Tesla had a rough week, but it could have been a whole lot worse. According to FBI reports, Russian actors spent the summer planning a cyber-attack against Tesla's systems.
Below is a play-by-play of how the plan unfolded, along with 3 lessons we can all learn from Tesla's close brush.
Cybersecurity is not just for the IT department.
When Egor Igorevich Kriuchkov, a 27-year-old Russian national, attempted to penetrate Tesla's systems, he didn't spend years combing through millions of lines of Tesla code or designing a state-of-the-art decryption algorithm. He did something far simpler, much quicker, and vastly more damaging. In fact, Kriuchkov's method didn't require any technical training at all, and could have been executed by just about anyone.
Kriuchkov offered a Tesla engineer $1,000,000 to insert a malware-loaded thumb drive into a computer at the Nevada Gigafactory. That's it. In one fell swoop, the hackers would have had internal access to Tesla's systems, allowing them to exfiltrate corporate and network data. And, if Tesla is like the majority of ransomware victims, this could easily have resulted in millions of dollars in ransom payments.
Insider Threats are among the highest risks facing organizations.
The only reason that the plot was foiled is because the employee that Kriuchkov approached went to the FBI instead of claiming his million-dollar bounty. In other words, the greatest cybersecurity threat facing Tesla was not a technical or infrastructural vulnerability, but rather a purely social variable: could the company trust its own people?
Data shows that Tesla is far from unique in this way. Silent Breach estimates that insider threats are not only more likely than external variants, but also prove far more damaging when successful. The solution? Invest in employee training sessions, run periodic Insider Threat penetration tests, and focus on culture over tools.
Fortunately for Musk, instead of accepting a million-dollar payday, the employee in question chose instead to work with the FBI to obtain more info from Kriuchkov regarding who he was working with and what he was planning. At one point, the informant even wore a wire, helping the authorities gather all the evidence they needed to arrest the would-be hacker as he attempted to flee the country.
Most Penetration Tests are unrealistic.
Far too often, we find that our clients limit the scope of penetration testing to the issues that they think they can successfully pass. While there may be a reason for this decision (e.g. there's no point in taking a test you already know that you'll fail), this approach can also breed a sense of complacency and false security. Instead, at Silent Breach, we encourage our clients to build their scope around the most realistic attack vector, rather than the most simplistic or tidy route.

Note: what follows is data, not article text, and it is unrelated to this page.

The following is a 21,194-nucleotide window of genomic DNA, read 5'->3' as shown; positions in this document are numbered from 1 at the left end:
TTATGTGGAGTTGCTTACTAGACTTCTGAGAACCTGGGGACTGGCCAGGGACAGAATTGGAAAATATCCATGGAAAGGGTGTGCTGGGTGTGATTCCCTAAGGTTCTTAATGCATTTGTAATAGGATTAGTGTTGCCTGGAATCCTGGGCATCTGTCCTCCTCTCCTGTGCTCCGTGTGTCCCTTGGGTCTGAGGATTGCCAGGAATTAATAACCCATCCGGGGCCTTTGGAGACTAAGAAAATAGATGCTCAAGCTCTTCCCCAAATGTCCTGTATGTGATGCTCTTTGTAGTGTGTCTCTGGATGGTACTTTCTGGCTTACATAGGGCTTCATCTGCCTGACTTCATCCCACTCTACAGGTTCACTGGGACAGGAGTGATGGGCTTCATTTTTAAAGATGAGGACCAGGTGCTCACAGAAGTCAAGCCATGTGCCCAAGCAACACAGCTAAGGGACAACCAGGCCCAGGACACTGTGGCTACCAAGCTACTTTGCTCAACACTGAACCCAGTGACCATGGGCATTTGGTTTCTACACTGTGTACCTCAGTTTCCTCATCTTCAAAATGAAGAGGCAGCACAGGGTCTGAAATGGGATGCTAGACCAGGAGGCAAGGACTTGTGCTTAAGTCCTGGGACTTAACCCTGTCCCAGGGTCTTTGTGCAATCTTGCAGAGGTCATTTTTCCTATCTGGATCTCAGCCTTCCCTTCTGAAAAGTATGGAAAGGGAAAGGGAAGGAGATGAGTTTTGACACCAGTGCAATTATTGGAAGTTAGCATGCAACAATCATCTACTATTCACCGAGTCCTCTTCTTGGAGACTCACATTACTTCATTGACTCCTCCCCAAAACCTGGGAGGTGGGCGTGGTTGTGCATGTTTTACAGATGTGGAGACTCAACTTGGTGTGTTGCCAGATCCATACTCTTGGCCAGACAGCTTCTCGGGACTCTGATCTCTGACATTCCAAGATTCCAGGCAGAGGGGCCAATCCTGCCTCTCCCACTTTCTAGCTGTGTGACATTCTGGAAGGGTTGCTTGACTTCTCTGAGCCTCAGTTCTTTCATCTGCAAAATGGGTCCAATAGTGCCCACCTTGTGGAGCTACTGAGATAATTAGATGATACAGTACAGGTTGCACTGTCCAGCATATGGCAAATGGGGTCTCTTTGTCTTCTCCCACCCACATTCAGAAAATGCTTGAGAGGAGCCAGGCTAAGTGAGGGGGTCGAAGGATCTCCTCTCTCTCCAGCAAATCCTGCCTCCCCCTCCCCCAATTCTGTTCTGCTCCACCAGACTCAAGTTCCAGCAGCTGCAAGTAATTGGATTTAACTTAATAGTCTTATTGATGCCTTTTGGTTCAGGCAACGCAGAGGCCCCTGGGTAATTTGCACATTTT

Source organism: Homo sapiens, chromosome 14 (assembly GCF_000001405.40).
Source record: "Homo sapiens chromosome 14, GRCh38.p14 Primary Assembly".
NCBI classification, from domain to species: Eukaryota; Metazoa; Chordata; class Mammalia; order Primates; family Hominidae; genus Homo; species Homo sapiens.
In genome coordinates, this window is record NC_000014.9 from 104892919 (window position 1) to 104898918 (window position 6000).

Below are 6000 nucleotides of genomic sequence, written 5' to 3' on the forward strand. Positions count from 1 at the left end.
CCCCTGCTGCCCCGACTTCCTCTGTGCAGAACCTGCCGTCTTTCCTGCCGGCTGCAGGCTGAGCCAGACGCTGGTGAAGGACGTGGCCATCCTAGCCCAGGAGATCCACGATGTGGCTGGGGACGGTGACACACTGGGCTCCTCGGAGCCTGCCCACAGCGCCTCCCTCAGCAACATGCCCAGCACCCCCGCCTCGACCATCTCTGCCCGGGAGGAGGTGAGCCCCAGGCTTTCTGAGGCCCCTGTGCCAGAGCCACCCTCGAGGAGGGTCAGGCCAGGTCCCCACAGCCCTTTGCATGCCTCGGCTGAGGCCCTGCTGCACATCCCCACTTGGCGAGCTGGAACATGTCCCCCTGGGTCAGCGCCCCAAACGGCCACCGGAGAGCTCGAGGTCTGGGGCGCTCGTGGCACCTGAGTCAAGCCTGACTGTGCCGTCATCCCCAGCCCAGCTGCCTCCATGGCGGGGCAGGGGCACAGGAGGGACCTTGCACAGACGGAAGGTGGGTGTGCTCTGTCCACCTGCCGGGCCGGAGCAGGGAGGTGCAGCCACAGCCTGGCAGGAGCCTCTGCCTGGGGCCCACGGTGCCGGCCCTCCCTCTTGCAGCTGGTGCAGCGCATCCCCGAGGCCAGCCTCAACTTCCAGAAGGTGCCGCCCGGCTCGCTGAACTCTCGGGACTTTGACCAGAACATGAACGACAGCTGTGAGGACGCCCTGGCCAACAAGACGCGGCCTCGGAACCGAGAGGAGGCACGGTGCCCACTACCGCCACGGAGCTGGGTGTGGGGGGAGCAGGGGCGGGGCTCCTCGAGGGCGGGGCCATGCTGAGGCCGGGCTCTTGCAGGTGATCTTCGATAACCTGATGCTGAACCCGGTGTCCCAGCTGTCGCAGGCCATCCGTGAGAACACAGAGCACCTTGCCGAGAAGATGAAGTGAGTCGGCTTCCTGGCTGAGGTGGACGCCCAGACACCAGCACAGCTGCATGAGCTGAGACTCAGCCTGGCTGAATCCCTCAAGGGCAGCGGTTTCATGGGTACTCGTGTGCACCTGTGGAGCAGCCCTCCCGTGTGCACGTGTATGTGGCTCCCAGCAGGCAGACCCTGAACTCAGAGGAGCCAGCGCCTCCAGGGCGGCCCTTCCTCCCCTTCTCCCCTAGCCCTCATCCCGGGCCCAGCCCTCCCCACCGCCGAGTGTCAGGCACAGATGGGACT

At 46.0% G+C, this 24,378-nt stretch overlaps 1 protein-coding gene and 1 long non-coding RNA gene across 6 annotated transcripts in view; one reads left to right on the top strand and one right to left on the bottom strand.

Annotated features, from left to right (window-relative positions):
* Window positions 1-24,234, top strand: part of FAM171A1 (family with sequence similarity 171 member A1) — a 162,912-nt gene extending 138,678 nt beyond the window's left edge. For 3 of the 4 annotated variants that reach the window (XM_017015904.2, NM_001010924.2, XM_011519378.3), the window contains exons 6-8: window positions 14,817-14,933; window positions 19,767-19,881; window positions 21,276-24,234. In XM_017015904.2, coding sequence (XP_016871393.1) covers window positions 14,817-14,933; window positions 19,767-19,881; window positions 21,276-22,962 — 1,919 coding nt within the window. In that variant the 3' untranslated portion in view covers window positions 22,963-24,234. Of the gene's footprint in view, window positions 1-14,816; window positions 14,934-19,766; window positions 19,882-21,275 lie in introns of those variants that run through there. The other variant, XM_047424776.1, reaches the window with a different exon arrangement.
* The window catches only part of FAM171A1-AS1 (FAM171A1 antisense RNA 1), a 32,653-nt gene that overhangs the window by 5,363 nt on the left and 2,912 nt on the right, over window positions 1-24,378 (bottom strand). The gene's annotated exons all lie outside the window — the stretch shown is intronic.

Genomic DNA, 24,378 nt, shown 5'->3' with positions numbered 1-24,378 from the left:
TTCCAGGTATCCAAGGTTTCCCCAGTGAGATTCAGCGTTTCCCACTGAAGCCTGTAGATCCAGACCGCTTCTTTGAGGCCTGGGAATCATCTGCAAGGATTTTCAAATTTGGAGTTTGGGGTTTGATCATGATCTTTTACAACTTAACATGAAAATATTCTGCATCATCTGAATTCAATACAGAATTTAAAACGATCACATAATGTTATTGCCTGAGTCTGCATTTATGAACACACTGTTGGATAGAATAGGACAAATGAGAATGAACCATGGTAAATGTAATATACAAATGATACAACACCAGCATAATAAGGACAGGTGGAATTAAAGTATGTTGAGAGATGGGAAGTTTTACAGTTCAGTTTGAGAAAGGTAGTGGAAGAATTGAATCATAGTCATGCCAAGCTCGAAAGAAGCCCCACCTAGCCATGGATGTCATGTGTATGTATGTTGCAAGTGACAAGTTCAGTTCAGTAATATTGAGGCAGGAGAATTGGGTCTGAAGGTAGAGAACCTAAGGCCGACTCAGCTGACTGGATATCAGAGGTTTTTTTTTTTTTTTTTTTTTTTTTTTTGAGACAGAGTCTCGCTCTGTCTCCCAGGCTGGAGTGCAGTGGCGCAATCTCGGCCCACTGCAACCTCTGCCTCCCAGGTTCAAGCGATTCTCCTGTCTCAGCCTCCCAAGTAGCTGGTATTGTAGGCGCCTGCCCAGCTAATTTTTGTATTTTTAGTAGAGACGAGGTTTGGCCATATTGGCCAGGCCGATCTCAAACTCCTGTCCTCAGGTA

About Silent Breach: Silent Breach is an award-winning provider of cyber security services. Our global team provides cutting-edge insights and expertise across the Data Center, Enterprise, SME, Retail, Government, Finance, Education, Automotive, Hospitality, Healthcare and IoT industries.
The Tesla case serves as a perfect example. Having an airtight network wouldn't have amounted to much had the company not created an environment in which employees felt comfortable and willing to come forward with potentially damaging information. Time and again, Silent Breach data suggests that the weakest link of nearly every organization is its people. Using simple, yet effective techniques, Silent Breach ethical hackers have found that a layered attack -- combining phishing, vishing, and even physical USB drive drops -- can critically breach 90% of businesses within one week, all without writing a single line of code. The reality is that it's far easier (and cheaper) to fool people than it is to fool a machine. By leaving this out of our own scope, we ensure that hackers will include it in theirs.
With that in mind, we encourage every organization to think like their attackers, consider their weakest links, and turn that output into the scope of their next security tests, resources allocations, and training sessions. And remember: "That's out of scope," said no attacker ever.